The Contracts League is listed each month in The Constrcution Index magazine. April's league table, including only construction contracts formally signed off during the month and therefore excluding preferred bidder appointments etc., is published in the May issue of the magazine, out next week.
The good news is that total contract awards registered by the Builders’ Conference in April 2013 were significantly up from March by a healthy £755m and up by £607m compared to April 2012.
A slight downside is that a third of the total value of new work signed in April 2013 is in a single 10-year framework contract – Morgan Sindall at Sellafield nuclear power station – and it may take a few years for the major workload here to filter through the supply chain.
More encouraging is an analysis of the first four months of 2013, compared to the same period last year. There is definitely improvement, with the total value of awards up by £1.13bn, so perhaps the construction industry has turned a corner.
Builders’ Conference chief executive Neil Edwards has learned to be wary, however. “We have seen false dawns before since 2009 and a sustained growth period of nine months or more needs to have happened before the light at the end of the tunnel becomes a reality,” he says.
The rolling year total, which slipped a little last month, has now inched back above £24bn.
Top of the table for April is Morgan Sindall, with nine new contracts totalling £966.1m. The largest is the aforementioned framework for refurbishment works at Sellafield nuclear power station in Cumbria. The contractor is working on this project in conjunction with consulting engineer Arup as the Sellafield Infrastructure Strategic Alliance.
Morgan Sindall also won a £22m contract to build a five-storey speculative office development for Clyde Gateway in Dalmarnock, Glasgow. The project was originally conceived as a new headquarters for Strathclyde police but was then shelved amid a reorganisation of policing in Scotland. Clyde Gateway revived the scheme, backed by £16m of Scottish government funding, to act as a catalyst for regeneration of the area and help grow the newly-created ‘national business district’.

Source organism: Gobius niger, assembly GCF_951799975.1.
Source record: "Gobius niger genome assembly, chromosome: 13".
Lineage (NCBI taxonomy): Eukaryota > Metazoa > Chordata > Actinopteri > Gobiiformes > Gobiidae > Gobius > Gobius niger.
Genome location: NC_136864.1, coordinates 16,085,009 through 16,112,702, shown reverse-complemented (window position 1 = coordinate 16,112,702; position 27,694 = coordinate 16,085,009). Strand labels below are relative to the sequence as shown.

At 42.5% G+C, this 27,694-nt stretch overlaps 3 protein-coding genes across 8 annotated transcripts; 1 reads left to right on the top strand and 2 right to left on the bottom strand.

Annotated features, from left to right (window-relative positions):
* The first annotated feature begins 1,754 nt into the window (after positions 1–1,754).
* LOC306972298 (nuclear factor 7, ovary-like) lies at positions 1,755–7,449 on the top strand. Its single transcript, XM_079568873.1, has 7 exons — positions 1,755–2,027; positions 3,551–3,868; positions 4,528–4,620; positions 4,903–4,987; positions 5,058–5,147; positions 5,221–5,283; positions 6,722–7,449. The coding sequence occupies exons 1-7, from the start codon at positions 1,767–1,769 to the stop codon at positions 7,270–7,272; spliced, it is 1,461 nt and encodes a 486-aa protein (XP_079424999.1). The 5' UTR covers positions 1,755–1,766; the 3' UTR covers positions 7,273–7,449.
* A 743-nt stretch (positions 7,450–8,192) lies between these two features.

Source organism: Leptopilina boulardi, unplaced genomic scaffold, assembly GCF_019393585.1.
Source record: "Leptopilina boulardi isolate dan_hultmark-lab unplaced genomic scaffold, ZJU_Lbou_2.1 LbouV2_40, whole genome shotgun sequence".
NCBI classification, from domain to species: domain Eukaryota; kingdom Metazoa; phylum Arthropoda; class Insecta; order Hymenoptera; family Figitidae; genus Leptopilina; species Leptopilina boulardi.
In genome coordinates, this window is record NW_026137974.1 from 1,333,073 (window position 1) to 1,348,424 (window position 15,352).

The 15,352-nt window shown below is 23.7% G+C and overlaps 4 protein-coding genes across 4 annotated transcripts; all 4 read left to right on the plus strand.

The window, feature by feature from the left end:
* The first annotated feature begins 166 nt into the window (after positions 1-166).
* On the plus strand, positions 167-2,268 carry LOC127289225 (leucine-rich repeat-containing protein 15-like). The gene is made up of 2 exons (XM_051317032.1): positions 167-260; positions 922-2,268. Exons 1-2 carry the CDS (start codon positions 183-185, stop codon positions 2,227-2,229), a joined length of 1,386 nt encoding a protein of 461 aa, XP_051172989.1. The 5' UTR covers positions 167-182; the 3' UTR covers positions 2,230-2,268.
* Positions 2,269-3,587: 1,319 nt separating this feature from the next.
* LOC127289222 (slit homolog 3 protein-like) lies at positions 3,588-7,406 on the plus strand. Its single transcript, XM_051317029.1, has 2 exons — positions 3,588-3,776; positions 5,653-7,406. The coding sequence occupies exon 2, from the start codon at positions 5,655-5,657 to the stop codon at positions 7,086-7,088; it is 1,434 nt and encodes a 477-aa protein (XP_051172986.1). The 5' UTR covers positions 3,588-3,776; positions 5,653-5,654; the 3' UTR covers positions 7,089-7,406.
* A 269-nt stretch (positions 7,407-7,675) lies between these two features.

The building has been designed by Cooper Cromar, aided by structural engineer Halcrow and M&E engineering Wallace Whittle; quantity surveyor is Turner & Townsend. The construction contract was keenly contested with seven bidders battling over it: Balfour Beatty, Barr, Dawn, Graham, McAleer & Rushe and Robertson were the losers.
The Builders’ Conference ranks Interserve in second place this month on the basis of a £100m framework contract for repair and maintenance work for East Thames Housing Group that will run for 10 years. This deal sees Interserve providing residents with day-to-day repairs, planned maintenance and redecorating, annual gas servicing and gardening/cleaning communal areas.
A similar sort of deal powered Mears to fourth place – a 10-year maintenance contract for Richmond Housing Partnership valued at £80m over the duration. Mears saw off competition from Mitie to win this one.
Between these two, in third place, is Willmott Dixon, with three new contracts totalling £89m. These include a £40m housing deal for Taylor Wimpey, building flats on the Greenwich Millennium Village development in London. Willmott Dixon has also signed a £40m deal to build an 11,000m2 care village in Ascot for the BEN Motor & Allied Trade Benevolent Fund. An existing care home is to be demolished and rebuilt. There will be new facilities and extra care apartments, as well as new headquarter offices for the charity itself.
The Ascot scheme is designed by KWL Architects, while quantity surveyor for the project is Andrew Wilson Partnership and structural engineer is Nicholson Jones.
Another noteworthy deal signed in April was a £50m contract for student accommodation won by Watkin Jones, the Welsh builder/developer that has carved quite a track record in this market. Its latest project is a 475-bedroom development with an additional 15 social housing apartments on the site of existing industrial units in London’s Finsbury Park.
It is also interesting to note, once again, the extent to which Balfour Beatty, Britain’s biggest contractor, is looking to small contracts to maintain its market position. It won 10 contracts last month worth a total of £60.1m, making the average size of its new contract awards just £6m. Kier also picked up 10 contracts last month, with a total value of just £46.9m.
Still yet to be included in our Contracts League is the £1bn Google headquarters project in the King’s Cross district of London. BAM Construct is preferred bidder and is expecting to start work on site this year, but formal contract award had yet to be signed by the end of April. Expect to see BAM jump back to the top of the May table in next month’s issue, as well as the rolling year league.